When good performance advice goes bad
A cover story in the July 2003 Java Developer's Journal illustrates how easy it is for good performance advice to become bad performance advice by simply failing to adequately identify the conditions under which the advice should be applied or the problem it was intended to solve. While the article contains some useful analysis, it will likely do more harm than good (and, unfortunately, far too much performance-oriented advice falls into this same trap).
The article opens with a set of requirements from a realtime environment, where unpredictable garbage collection pauses are unacceptable and there are strict operational requirements on how long a pause can be tolerated. The authors then recommend nulling references, object pooling, and scheduling explicit garbage collection to meet the performance goals. So far, so good -- they had a problem and they figured out what they had to do to solve it (although they appear to have failed to identify what the costs of these practices were or explore some less intrusive alternatives, such as concurrent collection). Unfortunately, the article's title ("Avoid Bothersome Garbage Collection Pauses") and presentation suggest that this advice would be useful for a wide range of applications -- perhaps all Java applications. This is terrible, dangerous performance advice!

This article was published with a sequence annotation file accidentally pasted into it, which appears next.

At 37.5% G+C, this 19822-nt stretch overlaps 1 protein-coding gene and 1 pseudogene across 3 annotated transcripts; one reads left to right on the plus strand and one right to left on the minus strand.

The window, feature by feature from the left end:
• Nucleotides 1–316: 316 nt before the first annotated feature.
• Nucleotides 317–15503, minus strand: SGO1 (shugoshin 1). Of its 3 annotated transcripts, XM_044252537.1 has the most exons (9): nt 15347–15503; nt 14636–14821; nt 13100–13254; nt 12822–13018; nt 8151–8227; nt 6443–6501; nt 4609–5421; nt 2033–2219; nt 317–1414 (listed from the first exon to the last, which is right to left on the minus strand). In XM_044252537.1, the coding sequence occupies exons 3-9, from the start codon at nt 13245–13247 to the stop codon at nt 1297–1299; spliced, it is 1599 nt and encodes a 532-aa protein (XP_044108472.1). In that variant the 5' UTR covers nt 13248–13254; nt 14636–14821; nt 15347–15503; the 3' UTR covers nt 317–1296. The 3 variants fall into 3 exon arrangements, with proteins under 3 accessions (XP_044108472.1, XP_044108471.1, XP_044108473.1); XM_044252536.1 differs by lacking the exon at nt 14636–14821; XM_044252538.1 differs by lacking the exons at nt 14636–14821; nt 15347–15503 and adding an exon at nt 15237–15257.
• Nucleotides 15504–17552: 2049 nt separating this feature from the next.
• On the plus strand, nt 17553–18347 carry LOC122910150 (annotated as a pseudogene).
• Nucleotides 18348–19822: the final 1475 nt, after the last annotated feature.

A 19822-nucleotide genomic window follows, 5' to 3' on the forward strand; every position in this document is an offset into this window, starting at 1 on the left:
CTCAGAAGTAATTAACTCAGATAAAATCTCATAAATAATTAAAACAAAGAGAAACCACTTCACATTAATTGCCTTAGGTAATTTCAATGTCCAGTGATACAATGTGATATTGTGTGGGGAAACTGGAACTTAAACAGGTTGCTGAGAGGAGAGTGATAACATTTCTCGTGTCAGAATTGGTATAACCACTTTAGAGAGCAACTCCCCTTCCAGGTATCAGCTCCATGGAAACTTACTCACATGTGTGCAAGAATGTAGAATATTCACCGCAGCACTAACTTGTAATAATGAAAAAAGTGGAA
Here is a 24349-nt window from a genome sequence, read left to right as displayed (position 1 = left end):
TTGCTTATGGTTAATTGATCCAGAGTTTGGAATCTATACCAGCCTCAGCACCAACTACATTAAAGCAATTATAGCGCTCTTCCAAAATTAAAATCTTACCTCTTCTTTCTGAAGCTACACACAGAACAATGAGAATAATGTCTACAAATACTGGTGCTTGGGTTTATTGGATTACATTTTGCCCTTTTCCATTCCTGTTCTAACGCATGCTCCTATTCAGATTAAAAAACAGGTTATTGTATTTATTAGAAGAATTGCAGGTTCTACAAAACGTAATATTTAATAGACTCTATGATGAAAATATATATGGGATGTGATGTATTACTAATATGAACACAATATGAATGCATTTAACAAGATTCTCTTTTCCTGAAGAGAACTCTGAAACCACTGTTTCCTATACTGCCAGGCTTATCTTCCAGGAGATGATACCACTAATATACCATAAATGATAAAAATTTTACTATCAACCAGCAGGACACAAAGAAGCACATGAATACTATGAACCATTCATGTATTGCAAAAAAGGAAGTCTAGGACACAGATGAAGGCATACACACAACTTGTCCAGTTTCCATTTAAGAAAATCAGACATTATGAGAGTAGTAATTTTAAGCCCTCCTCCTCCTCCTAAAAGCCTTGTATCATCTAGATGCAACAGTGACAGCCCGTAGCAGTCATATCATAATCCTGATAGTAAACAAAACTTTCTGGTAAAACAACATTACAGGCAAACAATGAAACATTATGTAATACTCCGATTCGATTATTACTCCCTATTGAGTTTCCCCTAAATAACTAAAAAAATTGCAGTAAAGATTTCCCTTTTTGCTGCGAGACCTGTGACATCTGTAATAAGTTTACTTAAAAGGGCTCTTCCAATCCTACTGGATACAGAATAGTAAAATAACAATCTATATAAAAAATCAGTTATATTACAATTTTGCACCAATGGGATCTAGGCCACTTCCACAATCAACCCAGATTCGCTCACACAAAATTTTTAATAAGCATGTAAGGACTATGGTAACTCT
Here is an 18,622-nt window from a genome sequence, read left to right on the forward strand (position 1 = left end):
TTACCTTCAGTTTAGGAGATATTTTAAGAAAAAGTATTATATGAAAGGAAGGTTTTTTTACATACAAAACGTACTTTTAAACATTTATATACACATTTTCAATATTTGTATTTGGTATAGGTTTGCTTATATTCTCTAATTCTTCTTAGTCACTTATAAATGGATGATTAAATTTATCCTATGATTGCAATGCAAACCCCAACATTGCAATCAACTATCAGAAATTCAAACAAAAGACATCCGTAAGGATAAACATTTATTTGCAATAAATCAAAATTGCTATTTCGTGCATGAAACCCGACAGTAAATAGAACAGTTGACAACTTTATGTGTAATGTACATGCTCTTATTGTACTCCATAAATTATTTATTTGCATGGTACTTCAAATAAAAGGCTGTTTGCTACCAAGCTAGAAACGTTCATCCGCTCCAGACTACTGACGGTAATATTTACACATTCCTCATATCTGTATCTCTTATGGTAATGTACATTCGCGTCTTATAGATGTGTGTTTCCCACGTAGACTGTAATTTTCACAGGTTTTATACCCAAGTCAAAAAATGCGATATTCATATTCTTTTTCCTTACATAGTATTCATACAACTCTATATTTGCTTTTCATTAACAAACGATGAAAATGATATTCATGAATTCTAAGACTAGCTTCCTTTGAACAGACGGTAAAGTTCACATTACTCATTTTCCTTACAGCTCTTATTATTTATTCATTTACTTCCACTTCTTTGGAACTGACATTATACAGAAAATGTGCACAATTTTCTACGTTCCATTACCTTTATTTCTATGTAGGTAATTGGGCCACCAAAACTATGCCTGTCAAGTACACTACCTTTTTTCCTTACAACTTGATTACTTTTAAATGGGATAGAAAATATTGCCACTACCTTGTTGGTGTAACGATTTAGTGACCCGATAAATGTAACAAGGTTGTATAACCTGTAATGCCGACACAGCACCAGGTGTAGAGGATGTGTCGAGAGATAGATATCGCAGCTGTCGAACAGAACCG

For most applications, explicit nulling, object pooling, and explicit garbage collection will harm the throughput of your application, not improve it -- not to mention the intrusiveness of these techniques on your program design. In certain situations, it may be acceptable to trade throughput for predictability -- such as real-time or embedded applications. But for many Java applications, including most server-side applications, you probably would rather have the throughput.
The moral of the story is that performance advice is highly situational (and has a short shelf life). Performance advice is by definition reactive -- it is designed to address a particular problem that occurred in a particular set of circumstances. If the underlying circumstances change, or they are simply not applicable to your situation, the advice may not be applicable, either. Before you muck up your program's design to improve its performance, first make sure you have a performance problem and that following the advice will solve that problem.